In terms of exercise, I’m working with the Fitness Centre and I won the Fitness challenge at the pageant. With fitness, it’s more than just exercise, it’s how you eat and if you’re hydrated.

I would recommend Sacha’s brow enhancer, that has been great. I also recently started using a Vitamin C oil.

TW: What are your favourite Trini foods?  

Ache: My team laughs at me because they say “Ache, you eat the most out of anyone here!” I love food. Last night I had pizza but there are days when I have salad and baked chicken. I eat doubles almost every day and I love callaloo and buss up shut.

TW: Did the age-old stigma of beauty pageants being “all about beauty” phase you at all? Or do you think pageants in general are becoming more holistic in approach?  

Ache: Every Miss World candidate has to have a “Beauty with a Purpose” project. Every country has a project. This concept started in 1972. There is a stigma but we want to change that narrative.

It’s important that when you want to prove people wrong, you do it through your actions. I just want to go out there and represent us really well. Even if it’s not winning the crown, I want to bring my country a sense of pride. I knew it was more than just beauty when I entered. It’s representing something much bigger than you. It’s a privilege to me and I’m going out there with so much pride.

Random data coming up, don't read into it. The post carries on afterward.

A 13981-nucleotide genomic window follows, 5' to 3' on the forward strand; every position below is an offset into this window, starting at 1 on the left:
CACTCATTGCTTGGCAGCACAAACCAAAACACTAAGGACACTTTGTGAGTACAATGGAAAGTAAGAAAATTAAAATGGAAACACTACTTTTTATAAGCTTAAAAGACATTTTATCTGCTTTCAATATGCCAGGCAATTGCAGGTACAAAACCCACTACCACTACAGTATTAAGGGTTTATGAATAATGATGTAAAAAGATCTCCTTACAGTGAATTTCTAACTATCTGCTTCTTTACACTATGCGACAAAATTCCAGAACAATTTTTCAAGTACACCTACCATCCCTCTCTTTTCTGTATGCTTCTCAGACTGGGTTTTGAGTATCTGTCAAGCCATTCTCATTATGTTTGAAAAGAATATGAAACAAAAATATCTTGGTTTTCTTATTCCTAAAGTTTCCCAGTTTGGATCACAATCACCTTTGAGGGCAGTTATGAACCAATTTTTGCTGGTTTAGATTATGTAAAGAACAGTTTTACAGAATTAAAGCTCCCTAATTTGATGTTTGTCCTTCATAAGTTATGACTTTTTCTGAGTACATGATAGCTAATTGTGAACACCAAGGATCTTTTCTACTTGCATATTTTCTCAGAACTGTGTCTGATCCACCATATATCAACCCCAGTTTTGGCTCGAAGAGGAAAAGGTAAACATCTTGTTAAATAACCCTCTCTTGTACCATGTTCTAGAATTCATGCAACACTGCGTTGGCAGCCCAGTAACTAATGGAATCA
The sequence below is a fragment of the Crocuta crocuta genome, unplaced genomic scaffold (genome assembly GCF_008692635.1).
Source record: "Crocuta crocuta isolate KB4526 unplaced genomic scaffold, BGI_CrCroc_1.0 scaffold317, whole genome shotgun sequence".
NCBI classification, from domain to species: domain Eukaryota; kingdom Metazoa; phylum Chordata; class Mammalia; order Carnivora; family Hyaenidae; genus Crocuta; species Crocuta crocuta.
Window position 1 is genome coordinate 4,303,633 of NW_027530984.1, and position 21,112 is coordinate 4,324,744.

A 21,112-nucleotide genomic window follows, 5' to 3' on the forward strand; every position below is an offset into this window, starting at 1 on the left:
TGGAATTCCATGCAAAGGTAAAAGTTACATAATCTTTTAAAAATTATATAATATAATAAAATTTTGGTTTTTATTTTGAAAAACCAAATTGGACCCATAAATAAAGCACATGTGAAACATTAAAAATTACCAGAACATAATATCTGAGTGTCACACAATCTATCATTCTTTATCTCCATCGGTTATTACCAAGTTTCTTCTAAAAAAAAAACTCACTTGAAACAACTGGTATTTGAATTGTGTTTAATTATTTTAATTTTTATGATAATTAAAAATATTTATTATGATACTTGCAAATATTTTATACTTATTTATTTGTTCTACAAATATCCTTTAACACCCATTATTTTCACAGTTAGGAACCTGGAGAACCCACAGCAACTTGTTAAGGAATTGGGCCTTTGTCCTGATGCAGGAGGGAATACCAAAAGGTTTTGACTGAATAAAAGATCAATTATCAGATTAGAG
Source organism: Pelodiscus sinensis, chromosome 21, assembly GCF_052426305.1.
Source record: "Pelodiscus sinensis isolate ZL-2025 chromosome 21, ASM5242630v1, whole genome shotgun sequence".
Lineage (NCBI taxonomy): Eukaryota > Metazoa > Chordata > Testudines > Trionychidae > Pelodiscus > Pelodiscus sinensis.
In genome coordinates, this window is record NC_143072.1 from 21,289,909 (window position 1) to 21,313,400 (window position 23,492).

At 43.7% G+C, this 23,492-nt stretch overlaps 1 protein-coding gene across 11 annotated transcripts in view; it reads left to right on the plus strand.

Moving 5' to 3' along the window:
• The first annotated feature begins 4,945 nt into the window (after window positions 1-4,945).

TW: What is your “Beauty with a Purpose” project and when did it get started? Tell us more about your future projects with it?   

Ache: My focus is on mental health and making it an important conversation in T&T. Since the pandemic, mental health problems have risen. Some people are unaware of their problems and some people haven’t processed what happened to them during the pandemic. The key to de-stigmatizing mental health is through public awareness and education. There are teenagers out there who are saying they are ok and they’re not. I want them to know there are people who have experienced how they feel too and there are people out there who want to help them. Right now, we are focusing on the awareness campaign, going to school to school and having different events. We are planning a 5K run to bring awareness to mental health and foster a national movement. It shows that we can come together and acknowledge that issue. Through physical health we can tap into mental health.